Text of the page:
Guest: Madeline Y. Hsu is Professor of History at the University of Texas at Austin and served as Director of the Center for Asian American Studies eight years (2006-2014). She is president of the Immigration and Ethnic History Society and vice-president of the International Society for the Study of Chinese Overseas. She was born in Columbia, Missouri but grew up in Taiwan and Hong Kong between visits with her grandparents at their store in Altheimer, Arkansas. She received her undergraduate degrees in History from Pomona College and PhD from Yale University. Her first book was Dreaming of Gold, Dreaming of Home: Transnationalism and Migration between the United States and South China, 1882-1943 (Stanford University Press, 2000). Her most recent monograph, The Good Immigrants: How the Yellow Peril Became the Model Minority (Princeton University Press, 2015), received awards from the Society for Historians of American Foreign Relations, the Immigration and Ethnic History Society, the Asian Pacific American Librarians Association, and the Association for Asian American Studies. Her third book, Asian American History: A Very Short Introduction was published by Oxford University Press in 2016 and the co-edited anthology, A Nation of Immigrants Reconsidered: U.S. Society in an Age of Restriction, 1924-1965 was published in 2019 by the University of Illinois Press.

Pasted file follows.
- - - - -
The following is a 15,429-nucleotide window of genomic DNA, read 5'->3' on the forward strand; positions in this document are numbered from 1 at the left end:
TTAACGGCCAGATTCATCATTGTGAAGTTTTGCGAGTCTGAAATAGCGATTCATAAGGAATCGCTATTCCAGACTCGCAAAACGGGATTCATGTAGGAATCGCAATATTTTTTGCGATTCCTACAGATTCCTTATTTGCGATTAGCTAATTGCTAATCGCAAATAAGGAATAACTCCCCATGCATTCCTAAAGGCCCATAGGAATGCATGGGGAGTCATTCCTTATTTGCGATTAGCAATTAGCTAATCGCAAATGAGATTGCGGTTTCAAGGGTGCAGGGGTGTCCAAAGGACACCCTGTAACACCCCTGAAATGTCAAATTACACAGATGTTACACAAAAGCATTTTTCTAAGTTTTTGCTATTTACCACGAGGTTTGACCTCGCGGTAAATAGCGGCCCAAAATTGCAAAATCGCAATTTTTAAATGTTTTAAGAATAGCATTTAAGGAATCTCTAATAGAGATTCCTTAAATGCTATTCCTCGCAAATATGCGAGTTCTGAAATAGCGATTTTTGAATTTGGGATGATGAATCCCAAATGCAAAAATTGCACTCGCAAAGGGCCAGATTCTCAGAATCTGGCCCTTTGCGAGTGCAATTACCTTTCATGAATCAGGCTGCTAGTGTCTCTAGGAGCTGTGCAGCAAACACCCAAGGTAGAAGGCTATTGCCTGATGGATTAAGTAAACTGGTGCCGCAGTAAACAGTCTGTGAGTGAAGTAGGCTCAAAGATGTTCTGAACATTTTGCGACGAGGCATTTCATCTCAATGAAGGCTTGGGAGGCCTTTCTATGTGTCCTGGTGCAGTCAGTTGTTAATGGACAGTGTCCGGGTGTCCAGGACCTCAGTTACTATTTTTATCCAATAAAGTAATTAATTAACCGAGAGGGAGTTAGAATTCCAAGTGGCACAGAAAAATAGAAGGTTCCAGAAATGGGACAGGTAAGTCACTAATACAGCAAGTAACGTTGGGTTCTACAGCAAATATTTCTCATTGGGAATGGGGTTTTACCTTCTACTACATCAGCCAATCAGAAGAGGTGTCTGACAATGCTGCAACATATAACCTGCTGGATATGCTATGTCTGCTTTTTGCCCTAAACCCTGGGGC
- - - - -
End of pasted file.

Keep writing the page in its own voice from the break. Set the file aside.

This week, after the racially-motivated attacks in Atlanta, Georgia, Jeremi and Zachary talk with Professor Madeline Hsu about Asian American History and exclusion in the United States. Zachary reads his poem, “Like a Bullet.”
Yesterday, UT’s Department of History issued a statement in support of UT’s Asian & Asian American community. Read the full statement at http://bit.ly/3tGGQBA. Colleagues at the department website, NOT EVEN PAST, have compiled and are still currently collecting resources & information on the mass shootings in Atlanta: http://bit.ly/3f8yJK7.
About This is Democracy
The future of democracy is uncertain, but we are committed to its urgent renewal today. This podcast will draw on historical knowledge to inspire a contemporary democratic renaissance. The past offers hope for the present and the future, if only we can escape the negativity of our current moment — and each show will offer a serious way to do that! This podcast will bring together thoughtful voices from different generations to help make sense of current challenges and propose positive steps forward. Our goal is to advance democratic change, one show at a time. Dr. Jeremi Suri, a renowned scholar of democracy, will host the podcast and moderate discussions.